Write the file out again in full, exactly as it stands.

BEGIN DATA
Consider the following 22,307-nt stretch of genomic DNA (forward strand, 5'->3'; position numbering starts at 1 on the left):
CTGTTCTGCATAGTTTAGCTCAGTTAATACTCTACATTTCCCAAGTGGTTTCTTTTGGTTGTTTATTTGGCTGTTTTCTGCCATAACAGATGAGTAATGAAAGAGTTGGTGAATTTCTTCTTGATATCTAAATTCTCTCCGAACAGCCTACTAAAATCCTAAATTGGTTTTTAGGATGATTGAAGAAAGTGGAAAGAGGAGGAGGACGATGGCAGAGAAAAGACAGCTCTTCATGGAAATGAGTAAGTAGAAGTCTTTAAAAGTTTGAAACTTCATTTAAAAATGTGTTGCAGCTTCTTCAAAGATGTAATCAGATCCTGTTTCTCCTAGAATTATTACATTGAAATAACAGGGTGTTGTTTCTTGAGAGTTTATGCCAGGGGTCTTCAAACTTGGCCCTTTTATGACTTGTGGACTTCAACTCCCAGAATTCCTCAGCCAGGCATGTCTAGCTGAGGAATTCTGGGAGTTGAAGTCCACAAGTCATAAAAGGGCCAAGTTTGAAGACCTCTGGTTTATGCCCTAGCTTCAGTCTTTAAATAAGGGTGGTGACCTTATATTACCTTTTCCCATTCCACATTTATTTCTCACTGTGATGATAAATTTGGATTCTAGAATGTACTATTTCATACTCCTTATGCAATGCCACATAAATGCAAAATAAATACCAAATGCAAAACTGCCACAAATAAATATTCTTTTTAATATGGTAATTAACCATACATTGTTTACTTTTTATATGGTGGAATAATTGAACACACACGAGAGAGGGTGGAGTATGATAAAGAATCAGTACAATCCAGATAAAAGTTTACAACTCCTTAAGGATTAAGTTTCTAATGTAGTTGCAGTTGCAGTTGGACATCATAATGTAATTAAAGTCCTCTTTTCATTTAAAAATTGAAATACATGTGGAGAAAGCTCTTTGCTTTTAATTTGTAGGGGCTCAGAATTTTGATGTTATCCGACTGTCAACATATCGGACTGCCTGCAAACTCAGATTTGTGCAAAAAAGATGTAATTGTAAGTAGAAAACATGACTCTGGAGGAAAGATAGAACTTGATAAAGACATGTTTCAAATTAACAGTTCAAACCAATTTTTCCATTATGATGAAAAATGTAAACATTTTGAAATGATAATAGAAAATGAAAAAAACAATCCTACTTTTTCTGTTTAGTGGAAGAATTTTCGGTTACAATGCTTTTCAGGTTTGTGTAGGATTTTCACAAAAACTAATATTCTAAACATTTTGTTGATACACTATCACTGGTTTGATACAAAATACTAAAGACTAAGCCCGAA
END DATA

Consider the following 22,307-nt stretch of genomic DNA (forward strand, 5'->3'; position numbering starts at 1 on the left):
CTGTTCTGCATAGTTTAGCTCAGTTAATACTCTACATTTCCCAAGTGGTTTCTTTTGGTTGTTTATTTGGCTGTTTTCTGCCATAACAGATGAGTAATGAAAGAGTTGGTGAATTTCTTCTTGATATCTAAATTCTCTCCGAACAGCCTACTAAAATCCTAAATTGGTTTTTAGGATGATTGAAGAAAGTGGAAAGAGGAGGAGGACGATGGCAGAGAAAAGACAGCTCTTCATGGAAATGAGTAAGTAGAAGTCTTTAAAAGTTTGAAACTTCATTTAAAAATGTGTTGCAGCTTCTTCAAAGATGTAATCAGATCCTGTTTCTCCTAGAATTATTACATTGAAATAACAGGGTGTTGTTTCTTGAGAGTTTATGCCAGGGGTCTTCAAACTTGGCCCTTTTATGACTTGTGGACTTCAACTCCCAGAATTCCTCAGCCAGGCATGTCTAGCTGAGGAATTCTGGGAGTTGAAGTCCACAAGTCATAAAAGGGCCAAGTTTGAAGACCTCTGGTTTATGCCCTAGCTTCAGTCTTTAAATAAGGGTGGTGACCTTATATTACCTTTTCCCATTCCACATTTATTTCTCACTGTGATGATAAATTTGGATTCTAGAATGTACTATTTCATACTCCTTATGCAATGCCACATAAATGCAAAATAAATACCAAATGCAAAACTGCCACAAATAAATATTCTTTTTAATATGGTAATTAACCATACATTGTTTACTTTTTATATGGTGGAATAATTGAACACACACGAGAGAGGGTGGAGTATGATAAAGAATCAGTACAATCCAGATAAAAGTTTACAACTCCTTAAGGATTAAGTTTCTAATGTAGTTGCAGTTGCAGTTGGACATCATAATGTAATTAAAGTCCTCTTTTCATTTAAAAATTGAAATACATGTGGAGAAAGCTCTTTGCTTTTAATTTGTAGGGGCTCAGAATTTTGATGTTATCCGACTGTCAACATATCGGACTGCCTGCAAACTCAGATTTGTGCAAAAAAGATGTAATTGTAAGTAGAAAACATGACTCTGGAGGAAAGATAGAACTTGATAAAGACATGTTTCAAATTAACAGTTCAAACCAATTTTTCCATTATGATGAAAAATGTAAACATTTTGAAATGATAATAGAAAATGAAAAAAACAATCCTACTTTTTCTGTTTAGTGGAAGAATTTTCGGTTACAATGCTTTTCAGGTTTGTGTAGGATTTTCACAAAAACTAATATTCTAAACATTTTGTTGATACACTATCACTGGTTTGATACAAAATACTAAAGACTAAGCCCGAA